|ZOTAC GeForce 9800 GTX 512MB Video Card|
|Reviews - Featured Reviews: Video Cards|
|Written by Olin Coles|
|Tuesday, 01 April 2008|
Page 13 of 17
Supreme Commander: Forged Alliance Results
Supreme Commander: Forged Alliance is a standalone real-time strategy computer game expansion to Supreme Commander, developed by Gas Powered Games and published by THQ. Because it is a standalone expansion, it is possible to play without owning Supreme Commander. Forged Alliance adds new game play features to the game, several new units for the three preexisting factions, and is further optimized for increased performance beyond that of the original game.
Supreme Commander makes extensive use of two technologies relatively unused in video games prior to its release, namely multi core processing and multi monitor displays. When detecting a multi-core processor, the game assigns a specific task, such as AI calculations, to each core, splitting the load between them. Supreme Commander is one of the first games to specifically support dual and quad core processors in the game.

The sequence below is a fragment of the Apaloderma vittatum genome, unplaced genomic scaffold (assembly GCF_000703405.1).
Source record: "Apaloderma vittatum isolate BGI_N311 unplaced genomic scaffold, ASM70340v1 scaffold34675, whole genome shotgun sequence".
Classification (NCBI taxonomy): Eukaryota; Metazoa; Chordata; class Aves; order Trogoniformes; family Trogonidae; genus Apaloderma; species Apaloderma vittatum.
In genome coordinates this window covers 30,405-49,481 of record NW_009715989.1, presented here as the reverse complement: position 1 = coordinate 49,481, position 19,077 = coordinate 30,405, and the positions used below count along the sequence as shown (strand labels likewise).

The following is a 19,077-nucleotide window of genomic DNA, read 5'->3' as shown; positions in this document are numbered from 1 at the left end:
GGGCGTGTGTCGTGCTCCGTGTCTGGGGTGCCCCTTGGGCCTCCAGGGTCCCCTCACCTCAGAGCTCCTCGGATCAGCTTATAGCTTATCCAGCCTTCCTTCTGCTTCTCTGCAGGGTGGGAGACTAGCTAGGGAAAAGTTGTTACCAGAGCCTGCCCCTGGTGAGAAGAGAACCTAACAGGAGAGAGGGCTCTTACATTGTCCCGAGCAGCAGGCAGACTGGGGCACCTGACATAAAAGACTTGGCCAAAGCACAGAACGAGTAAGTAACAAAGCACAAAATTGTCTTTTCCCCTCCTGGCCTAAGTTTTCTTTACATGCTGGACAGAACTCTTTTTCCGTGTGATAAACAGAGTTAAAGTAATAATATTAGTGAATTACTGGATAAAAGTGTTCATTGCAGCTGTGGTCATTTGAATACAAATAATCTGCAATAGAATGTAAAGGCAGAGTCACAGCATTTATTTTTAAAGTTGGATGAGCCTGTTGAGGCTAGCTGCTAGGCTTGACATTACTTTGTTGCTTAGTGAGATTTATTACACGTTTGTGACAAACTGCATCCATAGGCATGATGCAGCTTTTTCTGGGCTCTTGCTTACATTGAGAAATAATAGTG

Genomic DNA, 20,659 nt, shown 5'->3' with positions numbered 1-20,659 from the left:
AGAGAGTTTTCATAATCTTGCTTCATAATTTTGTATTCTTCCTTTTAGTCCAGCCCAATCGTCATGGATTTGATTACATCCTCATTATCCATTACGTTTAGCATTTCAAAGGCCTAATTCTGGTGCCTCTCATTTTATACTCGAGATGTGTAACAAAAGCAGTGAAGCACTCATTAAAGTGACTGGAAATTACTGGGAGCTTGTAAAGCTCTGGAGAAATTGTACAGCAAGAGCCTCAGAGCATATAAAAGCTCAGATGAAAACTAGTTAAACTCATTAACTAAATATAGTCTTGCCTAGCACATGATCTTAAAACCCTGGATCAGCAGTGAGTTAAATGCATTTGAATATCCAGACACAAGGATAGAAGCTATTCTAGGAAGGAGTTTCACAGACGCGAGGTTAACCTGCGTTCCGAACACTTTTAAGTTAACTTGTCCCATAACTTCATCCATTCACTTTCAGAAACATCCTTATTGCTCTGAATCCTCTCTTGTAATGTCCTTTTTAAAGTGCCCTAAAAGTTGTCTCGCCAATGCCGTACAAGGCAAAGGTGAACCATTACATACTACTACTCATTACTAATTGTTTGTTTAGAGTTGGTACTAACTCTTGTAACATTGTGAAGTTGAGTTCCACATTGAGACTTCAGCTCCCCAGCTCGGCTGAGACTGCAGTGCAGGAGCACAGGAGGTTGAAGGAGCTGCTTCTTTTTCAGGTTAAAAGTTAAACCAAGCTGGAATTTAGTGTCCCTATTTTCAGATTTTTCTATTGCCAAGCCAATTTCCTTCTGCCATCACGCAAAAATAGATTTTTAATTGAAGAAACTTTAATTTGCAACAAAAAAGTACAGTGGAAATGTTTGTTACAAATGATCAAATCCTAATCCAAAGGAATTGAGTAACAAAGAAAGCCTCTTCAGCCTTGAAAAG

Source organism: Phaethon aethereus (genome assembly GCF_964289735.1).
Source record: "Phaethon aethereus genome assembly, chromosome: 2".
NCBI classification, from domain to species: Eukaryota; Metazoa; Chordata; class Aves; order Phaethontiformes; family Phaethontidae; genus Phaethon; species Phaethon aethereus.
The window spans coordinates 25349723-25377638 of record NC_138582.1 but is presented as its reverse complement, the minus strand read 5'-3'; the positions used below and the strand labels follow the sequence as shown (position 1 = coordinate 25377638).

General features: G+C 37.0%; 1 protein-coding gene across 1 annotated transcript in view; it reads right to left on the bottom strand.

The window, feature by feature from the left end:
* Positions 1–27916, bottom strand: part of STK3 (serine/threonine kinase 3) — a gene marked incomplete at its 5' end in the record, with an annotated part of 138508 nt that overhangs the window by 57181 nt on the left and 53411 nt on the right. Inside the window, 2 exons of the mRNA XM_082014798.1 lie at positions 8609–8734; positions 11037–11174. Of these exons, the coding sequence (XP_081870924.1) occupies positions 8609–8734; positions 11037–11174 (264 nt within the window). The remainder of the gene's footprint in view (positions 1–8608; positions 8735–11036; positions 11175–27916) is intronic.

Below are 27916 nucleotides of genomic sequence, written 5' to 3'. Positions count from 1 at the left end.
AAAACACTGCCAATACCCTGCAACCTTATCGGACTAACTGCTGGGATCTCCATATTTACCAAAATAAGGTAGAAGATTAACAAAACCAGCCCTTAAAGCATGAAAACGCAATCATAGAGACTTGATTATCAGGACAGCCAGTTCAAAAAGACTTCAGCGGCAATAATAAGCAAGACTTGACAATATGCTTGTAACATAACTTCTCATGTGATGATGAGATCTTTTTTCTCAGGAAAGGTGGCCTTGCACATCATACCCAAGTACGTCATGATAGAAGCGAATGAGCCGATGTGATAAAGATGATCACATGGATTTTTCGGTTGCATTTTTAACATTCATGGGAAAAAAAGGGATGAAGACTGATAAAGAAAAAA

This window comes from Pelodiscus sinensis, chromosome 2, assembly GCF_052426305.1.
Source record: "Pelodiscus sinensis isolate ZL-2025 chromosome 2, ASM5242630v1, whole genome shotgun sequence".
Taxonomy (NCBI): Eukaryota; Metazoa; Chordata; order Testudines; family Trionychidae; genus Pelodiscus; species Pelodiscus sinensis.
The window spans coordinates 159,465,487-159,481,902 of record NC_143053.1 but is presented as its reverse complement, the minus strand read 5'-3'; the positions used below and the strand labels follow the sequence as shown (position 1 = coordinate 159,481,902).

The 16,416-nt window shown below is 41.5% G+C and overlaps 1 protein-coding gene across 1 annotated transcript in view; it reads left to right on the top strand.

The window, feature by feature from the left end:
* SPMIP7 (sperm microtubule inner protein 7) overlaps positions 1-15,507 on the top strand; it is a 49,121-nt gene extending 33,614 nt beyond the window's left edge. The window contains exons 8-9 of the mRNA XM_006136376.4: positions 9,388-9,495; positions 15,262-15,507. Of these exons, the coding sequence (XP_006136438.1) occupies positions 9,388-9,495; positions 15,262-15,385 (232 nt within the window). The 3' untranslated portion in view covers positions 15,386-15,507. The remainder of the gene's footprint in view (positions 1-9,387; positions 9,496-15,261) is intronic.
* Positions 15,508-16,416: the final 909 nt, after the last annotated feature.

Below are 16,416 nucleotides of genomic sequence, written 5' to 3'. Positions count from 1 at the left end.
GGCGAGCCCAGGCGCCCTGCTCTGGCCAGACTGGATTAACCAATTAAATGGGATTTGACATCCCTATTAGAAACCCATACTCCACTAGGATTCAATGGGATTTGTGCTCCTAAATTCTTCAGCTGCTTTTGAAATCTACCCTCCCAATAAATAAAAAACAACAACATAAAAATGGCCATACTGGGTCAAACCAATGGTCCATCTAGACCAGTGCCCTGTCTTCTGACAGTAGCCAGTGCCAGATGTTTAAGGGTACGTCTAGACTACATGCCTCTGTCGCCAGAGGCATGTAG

Supreme Commander: Forged Alliance may not offer the first-person shooter experience that many gamers prefer, but the graphics are among the most demanding possible. Even so, there begins to be a trend showing which places high demand on the graphics card as evidenced by mutually low minimum frame rates.
The average frame rate showed that the G80-based 8800 GTX is still up for a fight, while performance was practically matched between the 8800 GT and the 9800 GTX. The only real stand-out was the GeForce 9800 GX2, which rendered the majority of frames much faster than the others.
Unlike World in Conflict, Supreme Commander: Forged Alliance does not use a short in-game benchmark to determine a score. In these tests, Supreme Commander plays an entire round of the game from start to finish and generates composite scores based on this lengthy test. This composite score is based on two factors: sim and render.
The AMP!'ed 8800 GT couldn't catch the 8800 GTX, which also feel behind the 9800 GTX. Of course the 9800 bullied its way to the top of the SupComMark composite score.
Supreme Commander proved to be a harsh gaming engine for video cards, and Crysis certainly applied some heavy pressure, but let's see how World in Conflict holds up against our performance testing in the next section.